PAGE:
• Article Type: For a blog post or article, list the article type. Ex: How-To, News Announcement, etc.
  • Image Type: If your post will include an infographic, image gallery, or other design-intensive graphic, list it here.
  • Deadline: If it’s not done by this date, there had better be a good reason.
  • Step In Process: Update your progress here. Ex: Ideation, Writing, Design, Editing, etc.
  • Subject Matter Expert: If you’re depending on an internal subject matter expert to support and review your content for factual accuracy, include their name here.
  • Designer: Who’s creating your graphics”
  • Author: Who’s writing your content?
  • Notes: Keep miscellaneous notes about your project here.
  • In Edit Folder?: If this content is ready for editing, denote that in this column.
That’s it. You can start by filling in the Title field, and then updating your progress as you move along. Next, let’s look under the Workflows tab: Workflows tab next to marketing schedule tab Here’s what you’ll see next: Project type with three sub-categories - steps, hours, explanation To complete this tab, edit the Project Type to reflect the types of content you create (blog posts, social campaigns, videos, etc). Then, fill in each field accordingly:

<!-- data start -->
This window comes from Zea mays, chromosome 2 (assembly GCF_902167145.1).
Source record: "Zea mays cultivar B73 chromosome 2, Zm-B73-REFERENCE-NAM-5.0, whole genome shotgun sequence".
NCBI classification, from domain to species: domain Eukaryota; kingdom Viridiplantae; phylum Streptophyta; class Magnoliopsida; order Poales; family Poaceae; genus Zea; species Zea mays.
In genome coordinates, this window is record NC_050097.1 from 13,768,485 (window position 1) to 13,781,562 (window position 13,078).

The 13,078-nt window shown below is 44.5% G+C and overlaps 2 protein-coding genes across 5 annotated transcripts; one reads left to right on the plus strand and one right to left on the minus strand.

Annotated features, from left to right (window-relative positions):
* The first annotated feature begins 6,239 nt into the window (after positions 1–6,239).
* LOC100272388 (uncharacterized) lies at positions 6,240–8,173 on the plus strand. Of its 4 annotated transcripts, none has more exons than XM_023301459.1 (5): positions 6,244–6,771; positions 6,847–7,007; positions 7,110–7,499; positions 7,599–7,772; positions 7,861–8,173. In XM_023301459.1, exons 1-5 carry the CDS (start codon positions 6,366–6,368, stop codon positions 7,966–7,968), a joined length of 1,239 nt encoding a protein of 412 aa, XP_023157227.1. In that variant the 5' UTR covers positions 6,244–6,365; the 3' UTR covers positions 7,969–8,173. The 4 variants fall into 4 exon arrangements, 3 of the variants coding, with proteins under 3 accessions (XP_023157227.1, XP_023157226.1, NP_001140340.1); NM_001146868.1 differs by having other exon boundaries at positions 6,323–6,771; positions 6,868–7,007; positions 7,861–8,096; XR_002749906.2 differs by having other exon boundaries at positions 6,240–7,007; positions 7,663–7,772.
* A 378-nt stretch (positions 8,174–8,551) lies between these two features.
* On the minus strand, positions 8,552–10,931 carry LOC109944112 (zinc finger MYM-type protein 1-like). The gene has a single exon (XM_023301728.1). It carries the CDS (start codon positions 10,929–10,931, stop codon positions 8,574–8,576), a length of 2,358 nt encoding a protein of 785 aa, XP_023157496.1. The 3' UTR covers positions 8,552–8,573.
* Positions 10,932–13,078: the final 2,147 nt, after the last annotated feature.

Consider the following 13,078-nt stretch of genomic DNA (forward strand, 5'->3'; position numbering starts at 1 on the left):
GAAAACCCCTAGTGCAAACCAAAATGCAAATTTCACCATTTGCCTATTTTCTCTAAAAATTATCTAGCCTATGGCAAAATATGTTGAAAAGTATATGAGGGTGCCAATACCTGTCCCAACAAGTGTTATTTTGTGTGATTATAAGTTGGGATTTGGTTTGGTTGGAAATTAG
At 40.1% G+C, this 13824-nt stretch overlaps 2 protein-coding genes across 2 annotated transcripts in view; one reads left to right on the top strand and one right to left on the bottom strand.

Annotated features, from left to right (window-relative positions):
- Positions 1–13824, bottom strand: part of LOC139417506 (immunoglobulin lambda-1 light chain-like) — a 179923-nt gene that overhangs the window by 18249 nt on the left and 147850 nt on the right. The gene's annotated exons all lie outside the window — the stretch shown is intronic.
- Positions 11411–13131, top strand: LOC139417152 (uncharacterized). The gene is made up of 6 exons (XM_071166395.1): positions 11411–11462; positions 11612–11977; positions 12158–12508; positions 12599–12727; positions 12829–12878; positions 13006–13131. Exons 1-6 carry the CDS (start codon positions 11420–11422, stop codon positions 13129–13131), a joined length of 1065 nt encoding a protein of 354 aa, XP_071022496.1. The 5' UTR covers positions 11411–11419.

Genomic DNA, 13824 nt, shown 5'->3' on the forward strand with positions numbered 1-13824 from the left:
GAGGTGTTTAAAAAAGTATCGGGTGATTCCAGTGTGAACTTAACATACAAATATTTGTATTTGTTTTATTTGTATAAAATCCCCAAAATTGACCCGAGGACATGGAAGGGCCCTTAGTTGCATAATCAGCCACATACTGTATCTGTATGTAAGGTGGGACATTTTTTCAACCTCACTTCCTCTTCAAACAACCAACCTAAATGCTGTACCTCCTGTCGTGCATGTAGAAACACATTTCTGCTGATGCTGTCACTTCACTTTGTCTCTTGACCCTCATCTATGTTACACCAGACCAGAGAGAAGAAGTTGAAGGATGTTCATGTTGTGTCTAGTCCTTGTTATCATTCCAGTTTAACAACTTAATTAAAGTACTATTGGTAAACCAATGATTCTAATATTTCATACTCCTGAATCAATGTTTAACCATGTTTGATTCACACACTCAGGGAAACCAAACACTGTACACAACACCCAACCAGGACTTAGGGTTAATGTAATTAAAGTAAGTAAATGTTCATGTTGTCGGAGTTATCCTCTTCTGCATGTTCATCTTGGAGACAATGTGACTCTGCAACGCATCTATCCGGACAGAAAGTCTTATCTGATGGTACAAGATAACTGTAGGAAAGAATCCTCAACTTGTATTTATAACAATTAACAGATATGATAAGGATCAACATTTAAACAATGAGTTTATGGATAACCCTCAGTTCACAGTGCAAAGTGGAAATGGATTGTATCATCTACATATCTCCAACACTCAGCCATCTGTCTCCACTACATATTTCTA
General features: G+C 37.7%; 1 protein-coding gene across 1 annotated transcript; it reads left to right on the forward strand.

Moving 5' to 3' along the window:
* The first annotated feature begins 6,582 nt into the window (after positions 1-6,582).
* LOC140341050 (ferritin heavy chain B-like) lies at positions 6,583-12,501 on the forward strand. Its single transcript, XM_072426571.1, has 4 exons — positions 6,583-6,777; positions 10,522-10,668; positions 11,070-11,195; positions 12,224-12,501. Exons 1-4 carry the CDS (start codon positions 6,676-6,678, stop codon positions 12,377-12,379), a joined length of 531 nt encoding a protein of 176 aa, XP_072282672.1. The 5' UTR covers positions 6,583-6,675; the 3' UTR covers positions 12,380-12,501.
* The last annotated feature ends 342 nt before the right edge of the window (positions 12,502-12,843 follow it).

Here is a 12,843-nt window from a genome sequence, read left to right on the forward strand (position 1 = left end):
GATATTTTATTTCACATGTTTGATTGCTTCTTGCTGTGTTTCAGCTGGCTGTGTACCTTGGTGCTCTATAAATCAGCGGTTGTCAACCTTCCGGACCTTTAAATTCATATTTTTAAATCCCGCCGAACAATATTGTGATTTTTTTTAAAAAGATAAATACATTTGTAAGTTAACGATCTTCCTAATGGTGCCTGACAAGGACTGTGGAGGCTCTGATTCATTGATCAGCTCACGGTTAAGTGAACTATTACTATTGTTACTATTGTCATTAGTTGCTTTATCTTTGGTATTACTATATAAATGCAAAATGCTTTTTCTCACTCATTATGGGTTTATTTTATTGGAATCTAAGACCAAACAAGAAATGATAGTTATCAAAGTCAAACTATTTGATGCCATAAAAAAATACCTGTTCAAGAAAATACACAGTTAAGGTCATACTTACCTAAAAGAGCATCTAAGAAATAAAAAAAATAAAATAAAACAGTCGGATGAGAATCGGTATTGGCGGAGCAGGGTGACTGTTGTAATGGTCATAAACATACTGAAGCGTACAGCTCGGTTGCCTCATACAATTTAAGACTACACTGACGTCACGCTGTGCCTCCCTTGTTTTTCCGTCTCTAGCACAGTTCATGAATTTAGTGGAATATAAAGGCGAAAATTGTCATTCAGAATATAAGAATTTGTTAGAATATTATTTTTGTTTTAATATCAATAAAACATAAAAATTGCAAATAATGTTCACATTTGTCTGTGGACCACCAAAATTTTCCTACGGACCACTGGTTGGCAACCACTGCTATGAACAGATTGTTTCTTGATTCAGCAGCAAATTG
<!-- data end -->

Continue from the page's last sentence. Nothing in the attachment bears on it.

• Steps: List out each step to complete that project type.
  • Hours: Include how much time each step should take (on average).
  • Explanation: Write out a short description of what each step entails.
This will help you keep each project you create consistently on track.

Here's how to keep every content marketing project you create on track

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Using Your Marketing Schedule Template

Now you know how to get your spreadsheet set up. The next step is to actually use it. Follow these steps to get the most out of it.